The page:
Raisin’s tiny bovine nose is out of joint when her new baby brother arrives.
Before she becomes a big sister, Raisin the calf revels in being the littlest cow in her herd. Day’s illustrations incorporate environmental text as she makes lists of things she likes (movies, the color brown, and lists among them) and things she doesn’t (including cauliflower, thunder, and change). The latter list is a harbinger for the plot’s central conflict: when Raisin’s mother has a baby, the new big sister decides he looks like a head of cauliflower, and she hates the changes his arrival creates. For one thing, no one comes to boost her up to see the movie playing at the drive-in visible across the pasture fence, as they usually do. Then a thunderstorm begins when she succeeds in giving herself a boost with the aid of a bucket as stepstool. She returns to the herd, cranky and upset, but when she sees how scared and sad the baby is, big-sisterly instincts kick in and she offers comfort—and she’s even inspired to give him a name as sweet as her own: Raindrop. This is well-trod territory in terms of storytelling, but Day’s multimedia art ratchets up the cuteness with little Raisin’s fuzzy topknot and displays a quirky sensibility while details like the drive-in theater keep staleness at bay.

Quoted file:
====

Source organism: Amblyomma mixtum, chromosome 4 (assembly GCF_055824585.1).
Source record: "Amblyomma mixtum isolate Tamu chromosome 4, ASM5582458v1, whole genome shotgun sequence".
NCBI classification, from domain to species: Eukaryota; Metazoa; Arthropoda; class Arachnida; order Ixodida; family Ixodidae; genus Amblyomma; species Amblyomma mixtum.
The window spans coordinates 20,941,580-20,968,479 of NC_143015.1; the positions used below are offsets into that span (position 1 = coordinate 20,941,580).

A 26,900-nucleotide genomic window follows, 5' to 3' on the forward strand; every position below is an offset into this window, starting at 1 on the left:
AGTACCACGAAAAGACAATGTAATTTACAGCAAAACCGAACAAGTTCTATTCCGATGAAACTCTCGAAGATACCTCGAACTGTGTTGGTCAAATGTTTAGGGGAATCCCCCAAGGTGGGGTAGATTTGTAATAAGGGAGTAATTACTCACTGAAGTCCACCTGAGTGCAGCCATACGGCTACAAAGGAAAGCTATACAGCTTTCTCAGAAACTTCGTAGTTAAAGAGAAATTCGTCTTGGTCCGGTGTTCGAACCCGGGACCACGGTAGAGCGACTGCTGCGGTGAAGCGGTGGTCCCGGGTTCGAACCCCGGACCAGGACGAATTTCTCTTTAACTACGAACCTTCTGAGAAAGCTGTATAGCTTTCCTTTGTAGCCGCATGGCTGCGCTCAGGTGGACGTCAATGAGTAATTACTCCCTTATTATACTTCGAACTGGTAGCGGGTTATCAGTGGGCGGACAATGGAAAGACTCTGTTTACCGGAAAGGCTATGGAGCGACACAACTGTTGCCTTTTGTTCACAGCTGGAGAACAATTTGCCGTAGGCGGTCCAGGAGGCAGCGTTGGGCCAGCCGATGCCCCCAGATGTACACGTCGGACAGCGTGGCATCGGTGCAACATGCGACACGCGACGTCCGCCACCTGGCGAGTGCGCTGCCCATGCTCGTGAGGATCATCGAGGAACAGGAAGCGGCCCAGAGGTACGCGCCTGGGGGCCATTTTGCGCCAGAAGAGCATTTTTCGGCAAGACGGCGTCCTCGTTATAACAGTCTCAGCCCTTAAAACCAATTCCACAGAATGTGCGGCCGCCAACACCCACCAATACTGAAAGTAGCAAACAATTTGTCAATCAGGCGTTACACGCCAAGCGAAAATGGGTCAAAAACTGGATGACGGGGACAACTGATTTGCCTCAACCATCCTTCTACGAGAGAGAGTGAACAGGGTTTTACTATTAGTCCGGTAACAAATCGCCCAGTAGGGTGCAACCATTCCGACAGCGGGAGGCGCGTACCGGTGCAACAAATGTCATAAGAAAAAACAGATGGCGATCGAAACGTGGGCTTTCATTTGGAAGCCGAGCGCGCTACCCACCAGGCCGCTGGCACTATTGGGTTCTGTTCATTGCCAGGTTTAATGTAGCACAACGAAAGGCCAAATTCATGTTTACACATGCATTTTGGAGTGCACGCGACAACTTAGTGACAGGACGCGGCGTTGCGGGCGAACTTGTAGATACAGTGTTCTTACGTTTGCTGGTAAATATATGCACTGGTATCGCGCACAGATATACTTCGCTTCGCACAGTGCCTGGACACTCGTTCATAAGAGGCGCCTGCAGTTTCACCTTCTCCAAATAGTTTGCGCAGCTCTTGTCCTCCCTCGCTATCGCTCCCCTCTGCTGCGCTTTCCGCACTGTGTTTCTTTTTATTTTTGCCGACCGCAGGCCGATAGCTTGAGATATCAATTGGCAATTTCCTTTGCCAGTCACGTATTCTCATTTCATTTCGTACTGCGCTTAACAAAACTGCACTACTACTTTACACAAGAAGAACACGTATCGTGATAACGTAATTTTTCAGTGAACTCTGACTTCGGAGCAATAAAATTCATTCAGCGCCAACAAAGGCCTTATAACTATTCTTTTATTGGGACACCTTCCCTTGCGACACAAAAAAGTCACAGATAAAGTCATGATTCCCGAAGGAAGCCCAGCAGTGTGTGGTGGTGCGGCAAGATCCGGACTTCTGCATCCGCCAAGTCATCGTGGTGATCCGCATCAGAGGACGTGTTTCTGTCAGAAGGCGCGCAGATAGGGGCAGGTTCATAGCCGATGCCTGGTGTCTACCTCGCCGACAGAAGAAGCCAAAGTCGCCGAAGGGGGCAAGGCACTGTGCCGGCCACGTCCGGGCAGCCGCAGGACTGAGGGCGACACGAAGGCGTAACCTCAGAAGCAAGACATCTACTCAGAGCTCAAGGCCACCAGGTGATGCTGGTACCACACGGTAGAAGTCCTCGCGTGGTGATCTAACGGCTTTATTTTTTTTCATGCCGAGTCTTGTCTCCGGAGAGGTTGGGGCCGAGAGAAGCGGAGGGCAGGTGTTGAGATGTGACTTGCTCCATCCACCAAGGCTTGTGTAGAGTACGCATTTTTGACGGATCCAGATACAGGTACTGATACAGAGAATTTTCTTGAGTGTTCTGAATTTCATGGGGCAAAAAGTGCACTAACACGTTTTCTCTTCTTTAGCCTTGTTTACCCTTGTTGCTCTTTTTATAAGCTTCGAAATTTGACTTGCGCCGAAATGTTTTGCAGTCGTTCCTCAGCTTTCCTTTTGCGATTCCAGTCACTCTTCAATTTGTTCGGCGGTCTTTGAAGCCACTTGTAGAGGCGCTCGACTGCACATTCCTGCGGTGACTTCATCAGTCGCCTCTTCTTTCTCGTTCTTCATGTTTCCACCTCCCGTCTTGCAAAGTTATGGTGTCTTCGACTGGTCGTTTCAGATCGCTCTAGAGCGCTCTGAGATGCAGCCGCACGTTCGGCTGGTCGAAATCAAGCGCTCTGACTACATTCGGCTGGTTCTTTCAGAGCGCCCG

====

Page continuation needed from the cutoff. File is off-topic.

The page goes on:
One to add to the new-baby shelf. (Picture book. 3-6)